200 Million French Speakers
Alexandre Wolff, head of the Organisation Internationale de la Francophonie (OIF) French language observatory, speaking on its 40th anniversary said the rise was occurring despite the global reach of English boosted in recent decades by the Internet.
According to OIF, the commonwealth of French-speaking nations, French ranks ninth among the world’s most-spoken languages. OIF research shows a rise in the number of Francophones since 2007. OIF estimates there are now 200 million French-speakers in the world with nearly half of these in Africa, home to some 96.2 million French-speakers.
French is a Second Language For Most
The OIF suggests that rising literacy and birth rates mean there could be 700 million French-speakers globally by 2050. But Alexandre Wolff told the French news agency AFP that “growth is far from guaranteed. French is a second language for most of its speakers, so will only flourish if countries retain it in school syllabuses.” He noted French was the mother tongue of France, francophone Belgium, francophone Switzerland, Quebec and some Canadian provinces, Luxembourg and Monaco a total of around 75 million.
English is the Language of the Internet
“With English as the language of the Internet and of the world’s only superpower, the world’s 328,000,000 Anglophones tend to believe in assured linguistic hegemony. But Mandarin Chinese and Spanish both have more native speakers — 800,000,000 and 358,000,000 respectively, while Hindi, Arabic and Bengali are all close behind,” he said.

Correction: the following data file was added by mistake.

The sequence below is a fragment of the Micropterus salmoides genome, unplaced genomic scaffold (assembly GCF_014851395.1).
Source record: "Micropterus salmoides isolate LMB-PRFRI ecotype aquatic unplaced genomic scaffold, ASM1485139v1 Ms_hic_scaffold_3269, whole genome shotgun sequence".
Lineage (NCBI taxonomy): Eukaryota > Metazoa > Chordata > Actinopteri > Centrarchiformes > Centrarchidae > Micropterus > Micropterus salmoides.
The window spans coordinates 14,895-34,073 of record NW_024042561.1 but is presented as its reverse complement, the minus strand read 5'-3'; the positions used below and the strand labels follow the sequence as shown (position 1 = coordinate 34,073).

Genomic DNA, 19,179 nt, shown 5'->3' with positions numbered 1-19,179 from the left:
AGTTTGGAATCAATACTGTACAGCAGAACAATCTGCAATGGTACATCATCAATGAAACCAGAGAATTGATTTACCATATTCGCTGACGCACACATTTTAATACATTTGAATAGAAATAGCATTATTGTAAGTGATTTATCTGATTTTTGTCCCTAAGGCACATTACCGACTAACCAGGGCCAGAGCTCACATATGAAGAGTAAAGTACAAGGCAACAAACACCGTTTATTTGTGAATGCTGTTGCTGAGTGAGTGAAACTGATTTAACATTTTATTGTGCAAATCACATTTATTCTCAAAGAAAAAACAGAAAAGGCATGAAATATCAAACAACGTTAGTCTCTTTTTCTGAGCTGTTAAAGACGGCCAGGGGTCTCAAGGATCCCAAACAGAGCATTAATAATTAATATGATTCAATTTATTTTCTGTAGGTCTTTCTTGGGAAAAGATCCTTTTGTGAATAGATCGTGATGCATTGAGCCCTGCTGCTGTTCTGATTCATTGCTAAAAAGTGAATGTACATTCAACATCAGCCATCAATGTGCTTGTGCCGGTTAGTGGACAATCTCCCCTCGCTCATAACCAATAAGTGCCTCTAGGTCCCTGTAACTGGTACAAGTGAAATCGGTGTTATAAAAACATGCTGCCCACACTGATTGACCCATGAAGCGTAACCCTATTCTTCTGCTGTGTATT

The OIF’s current head is former Senegalese President Abdou Diouf, and the organisation’s mission has always been a little ambiguous. Officially it fights to protect the language, still keeping up a losing battle for international institutions to publish French versions of working documents.
However there have been calls for OIF to become the French version of the British Commonwealth a channel which would help retain a French-speaking sphere of influence. OIF has 56 members, and 14 observer states with 26 members on the African continent alone, although Algeria, France’s former north African colony has declined to join. Albania, Armenia, Romania and Mozambique are members, while Austria, Hungary and Thailand all enjoy observer status.
Story: Ken Pottinger